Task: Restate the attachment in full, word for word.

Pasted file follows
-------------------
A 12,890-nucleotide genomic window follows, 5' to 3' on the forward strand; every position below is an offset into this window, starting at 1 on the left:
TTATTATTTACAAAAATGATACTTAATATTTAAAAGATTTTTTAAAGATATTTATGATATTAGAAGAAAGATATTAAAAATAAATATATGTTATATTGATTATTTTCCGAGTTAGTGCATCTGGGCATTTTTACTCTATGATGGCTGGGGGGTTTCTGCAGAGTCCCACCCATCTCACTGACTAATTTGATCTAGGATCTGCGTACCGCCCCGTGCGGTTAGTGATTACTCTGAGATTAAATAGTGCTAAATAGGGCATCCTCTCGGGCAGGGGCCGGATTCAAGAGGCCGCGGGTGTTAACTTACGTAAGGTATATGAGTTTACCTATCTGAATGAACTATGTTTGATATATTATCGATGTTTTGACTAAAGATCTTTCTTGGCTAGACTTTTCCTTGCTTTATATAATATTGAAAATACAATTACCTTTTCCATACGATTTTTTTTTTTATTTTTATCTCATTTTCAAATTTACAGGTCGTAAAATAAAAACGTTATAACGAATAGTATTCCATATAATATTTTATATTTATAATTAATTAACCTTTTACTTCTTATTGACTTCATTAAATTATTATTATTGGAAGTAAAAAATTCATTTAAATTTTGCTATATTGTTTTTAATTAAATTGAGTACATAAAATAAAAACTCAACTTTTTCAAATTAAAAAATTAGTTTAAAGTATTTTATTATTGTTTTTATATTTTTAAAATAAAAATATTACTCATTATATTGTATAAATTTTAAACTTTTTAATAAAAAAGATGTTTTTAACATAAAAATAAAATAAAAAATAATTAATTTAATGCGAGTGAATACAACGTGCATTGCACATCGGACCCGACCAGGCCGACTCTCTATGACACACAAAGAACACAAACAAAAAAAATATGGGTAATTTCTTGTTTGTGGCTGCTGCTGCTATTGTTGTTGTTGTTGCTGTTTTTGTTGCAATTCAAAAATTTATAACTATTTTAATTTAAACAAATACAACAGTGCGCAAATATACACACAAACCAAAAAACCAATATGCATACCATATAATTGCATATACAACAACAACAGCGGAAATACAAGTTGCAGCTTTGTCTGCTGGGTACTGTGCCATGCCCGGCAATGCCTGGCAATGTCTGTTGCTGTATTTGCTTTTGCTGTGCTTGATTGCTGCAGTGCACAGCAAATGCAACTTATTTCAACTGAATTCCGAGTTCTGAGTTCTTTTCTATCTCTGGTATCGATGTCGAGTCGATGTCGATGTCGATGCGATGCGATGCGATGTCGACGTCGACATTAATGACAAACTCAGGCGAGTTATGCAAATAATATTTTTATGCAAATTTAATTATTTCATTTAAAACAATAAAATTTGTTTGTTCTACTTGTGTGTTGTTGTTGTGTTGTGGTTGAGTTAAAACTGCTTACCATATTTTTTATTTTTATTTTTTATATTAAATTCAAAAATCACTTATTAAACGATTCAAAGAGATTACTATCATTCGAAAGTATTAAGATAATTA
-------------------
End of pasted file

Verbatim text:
A 12,890-nucleotide genomic window follows, 5' to 3' on the forward strand; every position below is an offset into this window, starting at 1 on the left:
TTATTATTTACAAAAATGATACTTAATATTTAAAAGATTTTTTAAAGATATTTATGATATTAGAAGAAAGATATTAAAAATAAATATATGTTATATTGATTATTTTCCGAGTTAGTGCATCTGGGCATTTTTACTCTATGATGGCTGGGGGGTTTCTGCAGAGTCCCACCCATCTCACTGACTAATTTGATCTAGGATCTGCGTACCGCCCCGTGCGGTTAGTGATTACTCTGAGATTAAATAGTGCTAAATAGGGCATCCTCTCGGGCAGGGGCCGGATTCAAGAGGCCGCGGGTGTTAACTTACGTAAGGTATATGAGTTTACCTATCTGAATGAACTATGTTTGATATATTATCGATGTTTTGACTAAAGATCTTTCTTGGCTAGACTTTTCCTTGCTTTATATAATATTGAAAATACAATTACCTTTTCCATACGATTTTTTTTTTTATTTTTATCTCATTTTCAAATTTACAGGTCGTAAAATAAAAACGTTATAACGAATAGTATTCCATATAATATTTTATATTTATAATTAATTAACCTTTTACTTCTTATTGACTTCATTAAATTATTATTATTGGAAGTAAAAAATTCATTTAAATTTTGCTATATTGTTTTTAATTAAATTGAGTACATAAAATAAAAACTCAACTTTTTCAAATTAAAAAATTAGTTTAAAGTATTTTATTATTGTTTTTATATTTTTAAAATAAAAATATTACTCATTATATTGTATAAATTTTAAACTTTTTAATAAAAAAGATGTTTTTAACATAAAAATAAAATAAAAAATAATTAATTTAATGCGAGTGAATACAACGTGCATTGCACATCGGACCCGACCAGGCCGACTCTCTATGACACACAAAGAACACAAACAAAAAAAATATGGGTAATTTCTTGTTTGTGGCTGCTGCTGCTATTGTTGTTGTTGTTGCTGTTTTTGTTGCAATTCAAAAATTTATAACTATTTTAATTTAAACAAATACAACAGTGCGCAAATATACACACAAACCAAAAAACCAATATGCATACCATATAATTGCATATACAACAACAACAGCGGAAATACAAGTTGCAGCTTTGTCTGCTGGGTACTGTGCCATGCCCGGCAATGCCTGGCAATGTCTGTTGCTGTATTTGCTTTTGCTGTGCTTGATTGCTGCAGTGCACAGCAAATGCAACTTATTTCAACTGAATTCCGAGTTCTGAGTTCTTTTCTATCTCTGGTATCGATGTCGAGTCGATGTCGATGTCGATGCGATGCGATGCGATGTCGACGTCGACATTAATGACAAACTCAGGCGAGTTATGCAAATAATATTTTTATGCAAATTTAATTATTTCATTTAAAACAATAAAATTTGTTTGTTCTACTTGTGTGTTGTTGTTGTGTTGTGGTTGAGTTAAAACTGCTTACCATATTTTTTATTTTTATTTTTTATATTAAATTCAAAAATCACTTATTAAACGATTCAAAGAGATTACTATCATTCGAAAGTATTAAGATAATTA